Wood thrush. (Photo by Jeff Whitlock.)

Cross-posted from Cool Green Science.

Mercury pollution — nothing to worry about if I don’t live in the rural Northeast and don’t eat tons of fish, right?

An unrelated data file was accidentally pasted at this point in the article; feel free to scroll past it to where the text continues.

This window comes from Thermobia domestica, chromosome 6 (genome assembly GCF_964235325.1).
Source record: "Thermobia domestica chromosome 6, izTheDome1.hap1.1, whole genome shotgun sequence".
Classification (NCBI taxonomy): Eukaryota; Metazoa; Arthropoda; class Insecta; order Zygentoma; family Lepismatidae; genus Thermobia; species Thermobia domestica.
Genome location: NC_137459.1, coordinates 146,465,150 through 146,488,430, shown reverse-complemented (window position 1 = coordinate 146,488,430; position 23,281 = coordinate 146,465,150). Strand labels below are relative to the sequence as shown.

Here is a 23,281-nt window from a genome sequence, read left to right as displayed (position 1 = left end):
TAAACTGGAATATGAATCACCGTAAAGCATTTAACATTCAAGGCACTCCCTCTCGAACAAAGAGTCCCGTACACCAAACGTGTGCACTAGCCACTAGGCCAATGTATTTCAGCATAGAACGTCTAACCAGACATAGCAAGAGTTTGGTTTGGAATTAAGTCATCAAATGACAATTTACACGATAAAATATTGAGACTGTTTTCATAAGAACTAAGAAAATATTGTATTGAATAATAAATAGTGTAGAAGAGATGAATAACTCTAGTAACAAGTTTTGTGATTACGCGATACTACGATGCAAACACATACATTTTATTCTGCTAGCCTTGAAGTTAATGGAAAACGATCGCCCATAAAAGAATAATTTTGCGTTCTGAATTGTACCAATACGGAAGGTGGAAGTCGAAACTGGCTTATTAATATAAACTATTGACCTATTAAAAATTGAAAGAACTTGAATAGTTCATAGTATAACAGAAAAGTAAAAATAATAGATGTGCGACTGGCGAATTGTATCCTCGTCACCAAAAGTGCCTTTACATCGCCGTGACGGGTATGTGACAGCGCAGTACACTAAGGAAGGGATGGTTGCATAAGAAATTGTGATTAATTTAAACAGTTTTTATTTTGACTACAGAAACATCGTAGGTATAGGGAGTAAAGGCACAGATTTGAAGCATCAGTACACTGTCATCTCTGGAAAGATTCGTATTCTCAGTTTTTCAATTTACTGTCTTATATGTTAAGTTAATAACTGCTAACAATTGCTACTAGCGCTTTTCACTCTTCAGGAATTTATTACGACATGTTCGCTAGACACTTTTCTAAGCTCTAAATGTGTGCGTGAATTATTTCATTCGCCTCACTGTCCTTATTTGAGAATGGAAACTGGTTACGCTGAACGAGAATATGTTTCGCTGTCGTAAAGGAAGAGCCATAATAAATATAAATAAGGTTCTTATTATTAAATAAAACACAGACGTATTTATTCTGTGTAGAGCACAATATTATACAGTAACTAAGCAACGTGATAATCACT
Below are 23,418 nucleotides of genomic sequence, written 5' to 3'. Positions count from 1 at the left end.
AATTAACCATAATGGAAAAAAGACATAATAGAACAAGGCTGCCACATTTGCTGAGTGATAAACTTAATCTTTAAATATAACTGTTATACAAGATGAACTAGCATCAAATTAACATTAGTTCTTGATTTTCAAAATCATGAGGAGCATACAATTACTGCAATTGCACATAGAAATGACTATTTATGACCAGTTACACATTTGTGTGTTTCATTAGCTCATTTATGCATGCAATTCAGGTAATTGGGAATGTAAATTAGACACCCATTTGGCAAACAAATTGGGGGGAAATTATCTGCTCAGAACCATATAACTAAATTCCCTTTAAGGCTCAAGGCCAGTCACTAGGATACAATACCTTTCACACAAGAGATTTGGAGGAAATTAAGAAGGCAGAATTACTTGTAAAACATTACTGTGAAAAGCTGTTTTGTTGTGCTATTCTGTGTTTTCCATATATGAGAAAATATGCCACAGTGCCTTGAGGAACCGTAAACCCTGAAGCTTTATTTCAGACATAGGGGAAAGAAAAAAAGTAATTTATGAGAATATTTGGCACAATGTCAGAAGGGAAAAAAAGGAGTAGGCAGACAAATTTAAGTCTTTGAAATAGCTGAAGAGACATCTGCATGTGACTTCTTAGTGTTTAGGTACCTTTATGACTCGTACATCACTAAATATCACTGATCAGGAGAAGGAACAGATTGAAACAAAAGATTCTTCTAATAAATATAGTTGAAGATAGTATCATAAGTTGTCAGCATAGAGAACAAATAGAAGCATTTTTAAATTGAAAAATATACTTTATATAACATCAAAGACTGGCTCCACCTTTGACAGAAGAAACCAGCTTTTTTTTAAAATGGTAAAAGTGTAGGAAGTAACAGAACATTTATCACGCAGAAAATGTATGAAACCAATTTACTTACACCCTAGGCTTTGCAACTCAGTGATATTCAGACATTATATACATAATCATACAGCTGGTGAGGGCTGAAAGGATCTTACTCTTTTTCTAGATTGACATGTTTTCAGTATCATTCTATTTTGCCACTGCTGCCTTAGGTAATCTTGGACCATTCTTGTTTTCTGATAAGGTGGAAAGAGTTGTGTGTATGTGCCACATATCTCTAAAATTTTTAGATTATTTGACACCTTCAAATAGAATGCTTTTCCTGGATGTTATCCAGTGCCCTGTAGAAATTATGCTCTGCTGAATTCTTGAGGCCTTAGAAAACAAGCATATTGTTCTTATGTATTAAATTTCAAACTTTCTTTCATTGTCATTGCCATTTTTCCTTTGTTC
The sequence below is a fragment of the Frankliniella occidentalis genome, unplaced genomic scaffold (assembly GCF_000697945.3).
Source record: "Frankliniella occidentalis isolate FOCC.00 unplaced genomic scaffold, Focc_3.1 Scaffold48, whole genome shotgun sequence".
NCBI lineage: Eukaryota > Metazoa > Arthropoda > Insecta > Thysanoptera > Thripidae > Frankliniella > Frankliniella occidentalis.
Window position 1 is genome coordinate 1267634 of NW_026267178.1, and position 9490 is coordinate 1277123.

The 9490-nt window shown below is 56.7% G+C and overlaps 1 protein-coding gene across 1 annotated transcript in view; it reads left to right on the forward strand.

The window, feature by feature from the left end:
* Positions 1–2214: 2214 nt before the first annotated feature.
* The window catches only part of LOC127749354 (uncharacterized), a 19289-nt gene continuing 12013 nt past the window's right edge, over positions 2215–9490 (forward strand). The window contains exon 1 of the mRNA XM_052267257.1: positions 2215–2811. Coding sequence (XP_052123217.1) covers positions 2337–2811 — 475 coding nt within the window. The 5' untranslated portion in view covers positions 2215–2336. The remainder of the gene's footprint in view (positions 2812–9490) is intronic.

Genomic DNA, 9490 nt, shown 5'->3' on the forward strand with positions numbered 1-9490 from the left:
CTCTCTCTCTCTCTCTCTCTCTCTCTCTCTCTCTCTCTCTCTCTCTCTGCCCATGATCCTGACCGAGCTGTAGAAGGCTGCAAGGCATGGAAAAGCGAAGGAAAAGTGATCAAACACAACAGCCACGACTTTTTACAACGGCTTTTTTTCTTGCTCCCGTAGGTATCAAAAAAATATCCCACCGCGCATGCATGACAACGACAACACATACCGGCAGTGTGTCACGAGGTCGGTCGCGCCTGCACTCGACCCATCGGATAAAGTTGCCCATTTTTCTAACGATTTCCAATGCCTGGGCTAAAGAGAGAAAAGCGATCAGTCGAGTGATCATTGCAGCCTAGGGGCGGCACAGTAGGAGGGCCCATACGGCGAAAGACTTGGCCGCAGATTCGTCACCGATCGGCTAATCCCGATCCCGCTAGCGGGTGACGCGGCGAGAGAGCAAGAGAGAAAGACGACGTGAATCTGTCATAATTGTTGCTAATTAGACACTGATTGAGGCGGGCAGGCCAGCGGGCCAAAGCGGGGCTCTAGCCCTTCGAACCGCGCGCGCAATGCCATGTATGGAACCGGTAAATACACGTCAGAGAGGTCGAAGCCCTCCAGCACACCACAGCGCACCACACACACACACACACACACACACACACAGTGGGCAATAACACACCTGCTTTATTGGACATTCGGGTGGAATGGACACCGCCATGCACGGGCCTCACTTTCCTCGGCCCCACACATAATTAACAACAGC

Guess again, says a new report done by the Biodiversity Research Institute (BRI) in conjunction with The Nature Conservancy. The report, “Hidden Risk,” details the widespread and deep impacts of mercury pollution in terrestrial nature — particularly on animals such as songbirds and bats. Researchers are discovering how mercury is causing big declines in reproductive success among these species, as well as physiological oddities — like developmental asymmetries and an inability of some birds to hit high notes.